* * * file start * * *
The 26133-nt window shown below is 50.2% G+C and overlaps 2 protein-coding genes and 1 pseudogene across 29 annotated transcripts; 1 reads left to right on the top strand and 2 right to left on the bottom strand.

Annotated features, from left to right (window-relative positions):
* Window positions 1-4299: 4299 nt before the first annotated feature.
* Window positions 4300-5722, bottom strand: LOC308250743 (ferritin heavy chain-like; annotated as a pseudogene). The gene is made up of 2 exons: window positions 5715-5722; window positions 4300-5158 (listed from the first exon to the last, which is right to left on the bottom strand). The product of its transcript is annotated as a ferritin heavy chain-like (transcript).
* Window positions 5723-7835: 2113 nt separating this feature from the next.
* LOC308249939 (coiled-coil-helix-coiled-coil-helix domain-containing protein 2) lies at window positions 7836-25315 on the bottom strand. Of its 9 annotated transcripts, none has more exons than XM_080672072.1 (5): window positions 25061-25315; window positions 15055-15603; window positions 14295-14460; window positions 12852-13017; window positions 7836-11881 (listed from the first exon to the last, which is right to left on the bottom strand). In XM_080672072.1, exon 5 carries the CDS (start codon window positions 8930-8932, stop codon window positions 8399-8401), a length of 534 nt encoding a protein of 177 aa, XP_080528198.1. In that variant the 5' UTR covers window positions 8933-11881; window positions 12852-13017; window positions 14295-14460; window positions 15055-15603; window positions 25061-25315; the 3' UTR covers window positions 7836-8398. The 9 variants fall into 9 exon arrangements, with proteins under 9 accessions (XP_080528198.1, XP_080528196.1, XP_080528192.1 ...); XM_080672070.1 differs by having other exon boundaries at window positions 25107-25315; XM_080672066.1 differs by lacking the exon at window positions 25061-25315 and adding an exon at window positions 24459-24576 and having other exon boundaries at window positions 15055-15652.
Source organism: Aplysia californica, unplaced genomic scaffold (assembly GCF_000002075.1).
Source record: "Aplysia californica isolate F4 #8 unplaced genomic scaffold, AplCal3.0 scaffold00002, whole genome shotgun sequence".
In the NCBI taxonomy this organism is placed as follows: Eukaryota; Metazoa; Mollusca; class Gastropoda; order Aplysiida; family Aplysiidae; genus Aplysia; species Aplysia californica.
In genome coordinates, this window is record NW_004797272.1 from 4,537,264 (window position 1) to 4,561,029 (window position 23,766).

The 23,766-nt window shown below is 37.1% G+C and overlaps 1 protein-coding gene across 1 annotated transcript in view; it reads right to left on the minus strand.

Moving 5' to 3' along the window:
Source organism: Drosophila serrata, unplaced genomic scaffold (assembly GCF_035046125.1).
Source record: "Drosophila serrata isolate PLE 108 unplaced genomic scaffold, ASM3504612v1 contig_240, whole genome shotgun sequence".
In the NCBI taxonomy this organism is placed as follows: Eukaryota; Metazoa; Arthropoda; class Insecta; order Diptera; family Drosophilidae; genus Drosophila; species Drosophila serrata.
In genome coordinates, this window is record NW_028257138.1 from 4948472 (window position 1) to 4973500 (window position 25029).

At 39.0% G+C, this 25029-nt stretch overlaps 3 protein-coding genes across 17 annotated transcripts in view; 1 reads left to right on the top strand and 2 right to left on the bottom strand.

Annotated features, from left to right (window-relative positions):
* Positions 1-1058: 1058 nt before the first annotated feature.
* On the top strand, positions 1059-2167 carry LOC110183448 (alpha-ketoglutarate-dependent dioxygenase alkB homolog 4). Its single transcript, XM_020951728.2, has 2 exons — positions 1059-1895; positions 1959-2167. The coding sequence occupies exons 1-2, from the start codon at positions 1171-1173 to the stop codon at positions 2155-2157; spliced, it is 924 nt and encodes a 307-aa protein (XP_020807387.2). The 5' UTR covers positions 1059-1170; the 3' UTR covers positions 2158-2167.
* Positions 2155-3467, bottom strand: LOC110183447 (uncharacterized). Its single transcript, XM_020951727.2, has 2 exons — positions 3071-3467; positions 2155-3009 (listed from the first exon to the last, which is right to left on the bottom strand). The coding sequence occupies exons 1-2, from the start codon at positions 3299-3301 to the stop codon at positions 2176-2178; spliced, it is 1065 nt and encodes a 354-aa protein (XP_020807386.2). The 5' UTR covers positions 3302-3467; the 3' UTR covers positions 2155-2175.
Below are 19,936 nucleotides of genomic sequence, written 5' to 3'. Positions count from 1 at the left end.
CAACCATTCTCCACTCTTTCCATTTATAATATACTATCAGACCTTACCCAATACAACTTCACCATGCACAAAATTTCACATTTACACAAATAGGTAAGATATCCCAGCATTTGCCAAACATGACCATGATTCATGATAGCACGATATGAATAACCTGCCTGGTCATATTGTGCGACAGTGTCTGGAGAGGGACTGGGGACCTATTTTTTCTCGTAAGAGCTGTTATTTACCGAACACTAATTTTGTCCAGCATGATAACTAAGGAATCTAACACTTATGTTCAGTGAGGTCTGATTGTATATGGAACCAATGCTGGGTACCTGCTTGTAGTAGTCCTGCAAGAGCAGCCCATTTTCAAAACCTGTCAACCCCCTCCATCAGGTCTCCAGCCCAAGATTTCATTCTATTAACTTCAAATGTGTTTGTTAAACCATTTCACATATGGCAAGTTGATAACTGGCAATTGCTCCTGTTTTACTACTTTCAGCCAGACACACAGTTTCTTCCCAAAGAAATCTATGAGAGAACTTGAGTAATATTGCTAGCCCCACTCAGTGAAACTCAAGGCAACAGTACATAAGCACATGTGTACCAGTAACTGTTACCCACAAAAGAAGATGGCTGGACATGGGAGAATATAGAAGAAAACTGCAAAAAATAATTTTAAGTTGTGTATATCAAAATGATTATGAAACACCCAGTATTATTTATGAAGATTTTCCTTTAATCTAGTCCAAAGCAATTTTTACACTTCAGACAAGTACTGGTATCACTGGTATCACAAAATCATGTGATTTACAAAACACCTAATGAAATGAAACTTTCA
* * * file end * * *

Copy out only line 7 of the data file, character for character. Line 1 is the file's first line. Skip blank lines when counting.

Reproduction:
Source organism: Aplysia californica, unplaced genomic scaffold (assembly GCF_000002075.1).